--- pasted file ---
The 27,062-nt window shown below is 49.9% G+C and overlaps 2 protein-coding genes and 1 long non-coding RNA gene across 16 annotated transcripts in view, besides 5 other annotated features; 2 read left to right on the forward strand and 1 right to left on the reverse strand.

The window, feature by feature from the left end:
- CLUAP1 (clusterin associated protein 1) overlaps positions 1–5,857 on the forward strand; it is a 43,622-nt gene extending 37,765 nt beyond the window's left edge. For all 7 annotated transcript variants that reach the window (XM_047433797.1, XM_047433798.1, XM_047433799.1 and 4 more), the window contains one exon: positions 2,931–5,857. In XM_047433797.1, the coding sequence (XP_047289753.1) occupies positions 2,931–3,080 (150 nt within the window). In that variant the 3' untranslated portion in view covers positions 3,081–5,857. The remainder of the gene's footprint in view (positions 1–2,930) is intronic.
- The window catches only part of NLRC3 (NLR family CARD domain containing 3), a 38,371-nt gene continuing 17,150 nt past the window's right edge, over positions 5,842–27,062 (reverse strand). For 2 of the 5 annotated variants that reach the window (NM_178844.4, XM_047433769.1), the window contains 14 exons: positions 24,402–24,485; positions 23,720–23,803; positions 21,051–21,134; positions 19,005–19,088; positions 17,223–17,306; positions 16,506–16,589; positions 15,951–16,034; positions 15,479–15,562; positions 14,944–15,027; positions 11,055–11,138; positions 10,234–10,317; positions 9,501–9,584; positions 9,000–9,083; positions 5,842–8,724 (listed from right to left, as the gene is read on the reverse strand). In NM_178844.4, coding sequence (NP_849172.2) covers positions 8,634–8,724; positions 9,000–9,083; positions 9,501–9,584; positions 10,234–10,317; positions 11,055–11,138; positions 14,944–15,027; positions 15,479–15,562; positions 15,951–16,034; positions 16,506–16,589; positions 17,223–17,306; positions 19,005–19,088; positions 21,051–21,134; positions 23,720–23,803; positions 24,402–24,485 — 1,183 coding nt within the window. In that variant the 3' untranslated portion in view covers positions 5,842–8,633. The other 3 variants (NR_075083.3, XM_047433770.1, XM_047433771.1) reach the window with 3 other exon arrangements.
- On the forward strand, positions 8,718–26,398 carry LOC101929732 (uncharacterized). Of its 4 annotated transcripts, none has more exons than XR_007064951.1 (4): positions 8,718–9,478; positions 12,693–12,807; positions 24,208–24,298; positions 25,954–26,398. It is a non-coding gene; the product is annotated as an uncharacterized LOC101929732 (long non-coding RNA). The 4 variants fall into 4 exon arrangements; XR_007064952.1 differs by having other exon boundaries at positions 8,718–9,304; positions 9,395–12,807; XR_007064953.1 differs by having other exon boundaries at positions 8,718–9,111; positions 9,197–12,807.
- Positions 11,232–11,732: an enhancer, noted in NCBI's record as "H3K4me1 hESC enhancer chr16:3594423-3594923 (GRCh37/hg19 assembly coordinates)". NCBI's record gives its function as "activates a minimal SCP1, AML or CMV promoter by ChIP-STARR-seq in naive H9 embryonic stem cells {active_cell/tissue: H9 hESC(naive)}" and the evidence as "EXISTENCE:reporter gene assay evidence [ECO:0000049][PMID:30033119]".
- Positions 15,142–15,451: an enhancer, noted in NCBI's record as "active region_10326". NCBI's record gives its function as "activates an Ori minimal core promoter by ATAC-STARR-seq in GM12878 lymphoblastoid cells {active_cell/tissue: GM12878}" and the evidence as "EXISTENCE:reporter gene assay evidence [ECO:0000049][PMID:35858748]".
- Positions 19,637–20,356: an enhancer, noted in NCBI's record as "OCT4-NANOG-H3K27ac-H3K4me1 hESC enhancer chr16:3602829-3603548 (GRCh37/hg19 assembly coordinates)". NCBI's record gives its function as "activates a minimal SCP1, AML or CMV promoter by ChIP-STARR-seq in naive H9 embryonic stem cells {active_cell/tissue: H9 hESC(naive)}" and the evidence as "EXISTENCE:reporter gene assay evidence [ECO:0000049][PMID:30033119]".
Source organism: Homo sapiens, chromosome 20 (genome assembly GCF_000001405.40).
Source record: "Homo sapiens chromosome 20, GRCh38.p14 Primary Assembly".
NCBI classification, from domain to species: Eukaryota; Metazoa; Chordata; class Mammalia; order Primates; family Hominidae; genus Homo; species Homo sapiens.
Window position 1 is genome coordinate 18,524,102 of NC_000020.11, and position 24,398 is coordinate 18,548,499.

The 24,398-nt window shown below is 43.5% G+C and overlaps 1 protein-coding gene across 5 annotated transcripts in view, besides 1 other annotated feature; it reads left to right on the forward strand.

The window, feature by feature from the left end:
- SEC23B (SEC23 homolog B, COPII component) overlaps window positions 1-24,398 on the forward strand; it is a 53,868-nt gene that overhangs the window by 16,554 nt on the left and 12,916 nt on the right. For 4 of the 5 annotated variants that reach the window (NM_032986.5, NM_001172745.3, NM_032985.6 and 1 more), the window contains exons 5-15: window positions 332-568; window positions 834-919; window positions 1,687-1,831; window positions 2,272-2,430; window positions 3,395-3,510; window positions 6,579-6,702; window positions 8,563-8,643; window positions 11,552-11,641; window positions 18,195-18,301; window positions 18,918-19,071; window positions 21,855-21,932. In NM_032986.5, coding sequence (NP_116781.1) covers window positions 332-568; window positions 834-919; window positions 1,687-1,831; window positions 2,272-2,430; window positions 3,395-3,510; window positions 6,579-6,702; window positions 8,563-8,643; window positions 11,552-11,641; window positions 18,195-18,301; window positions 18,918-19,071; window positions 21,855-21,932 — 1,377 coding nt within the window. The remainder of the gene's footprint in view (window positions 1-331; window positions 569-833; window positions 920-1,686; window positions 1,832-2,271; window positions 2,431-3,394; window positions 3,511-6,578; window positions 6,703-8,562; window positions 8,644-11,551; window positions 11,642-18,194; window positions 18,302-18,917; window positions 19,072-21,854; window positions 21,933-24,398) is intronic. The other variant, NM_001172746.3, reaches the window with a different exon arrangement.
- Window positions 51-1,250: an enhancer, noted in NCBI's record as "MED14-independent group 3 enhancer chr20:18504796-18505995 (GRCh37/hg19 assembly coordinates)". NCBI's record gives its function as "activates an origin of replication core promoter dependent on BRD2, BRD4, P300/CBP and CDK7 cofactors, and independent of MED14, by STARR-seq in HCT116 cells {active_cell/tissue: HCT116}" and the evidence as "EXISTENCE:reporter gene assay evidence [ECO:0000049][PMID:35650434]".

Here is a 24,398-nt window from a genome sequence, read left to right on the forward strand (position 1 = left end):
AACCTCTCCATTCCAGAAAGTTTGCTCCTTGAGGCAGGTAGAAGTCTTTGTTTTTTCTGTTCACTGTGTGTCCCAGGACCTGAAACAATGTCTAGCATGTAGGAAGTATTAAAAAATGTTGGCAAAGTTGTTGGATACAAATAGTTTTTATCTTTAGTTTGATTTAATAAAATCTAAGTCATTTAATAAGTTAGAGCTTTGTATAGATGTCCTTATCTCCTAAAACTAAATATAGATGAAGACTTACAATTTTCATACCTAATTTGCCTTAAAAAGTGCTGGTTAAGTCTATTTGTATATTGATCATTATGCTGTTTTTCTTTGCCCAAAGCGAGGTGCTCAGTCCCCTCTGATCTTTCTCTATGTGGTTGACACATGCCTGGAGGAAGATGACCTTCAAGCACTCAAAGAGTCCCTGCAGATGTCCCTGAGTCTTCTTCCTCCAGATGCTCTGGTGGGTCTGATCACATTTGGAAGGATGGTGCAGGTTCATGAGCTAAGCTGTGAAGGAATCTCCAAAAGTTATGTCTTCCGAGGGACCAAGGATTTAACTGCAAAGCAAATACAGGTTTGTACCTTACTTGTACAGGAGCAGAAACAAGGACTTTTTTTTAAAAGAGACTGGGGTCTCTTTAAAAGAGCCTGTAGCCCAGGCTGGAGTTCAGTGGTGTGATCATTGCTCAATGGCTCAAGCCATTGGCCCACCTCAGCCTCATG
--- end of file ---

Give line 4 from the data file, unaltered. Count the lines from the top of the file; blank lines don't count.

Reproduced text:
- The window catches only part of NLRC3 (NLR family CARD domain containing 3), a 38,371-nt gene continuing 17,150 nt past the window's right edge, over positions 5,842–27,062 (reverse strand). For 2 of the 5 annotated variants that reach the window (NM_178844.4, XM_047433769.1), the window contains 14 exons: positions 24,402–24,485; positions 23,720–23,803; positions 21,051–21,134; positions 19,005–19,088; positions 17,223–17,306; positions 16,506–16,589; positions 15,951–16,034; positions 15,479–15,562; positions 14,944–15,027; positions 11,055–11,138; positions 10,234–10,317; positions 9,501–9,584; positions 9,000–9,083; positions 5,842–8,724 (listed from right to left, as the gene is read on the reverse strand). In NM_178844.4, coding sequence (NP_849172.2) covers positions 8,634–8,724; positions 9,000–9,083; positions 9,501–9,584; positions 10,234–10,317; positions 11,055–11,138; positions 14,944–15,027; positions 15,479–15,562; positions 15,951–16,034; positions 16,506–16,589; positions 17,223–17,306; positions 19,005–19,088; positions 21,051–21,134; positions 23,720–23,803; positions 24,402–24,485 — 1,183 coding nt within the window. In that variant the 3' untranslated portion in view covers positions 5,842–8,633. The other 3 variants (NR_075083.3, XM_047433770.1, XM_047433771.1) reach the window with 3 other exon arrangements.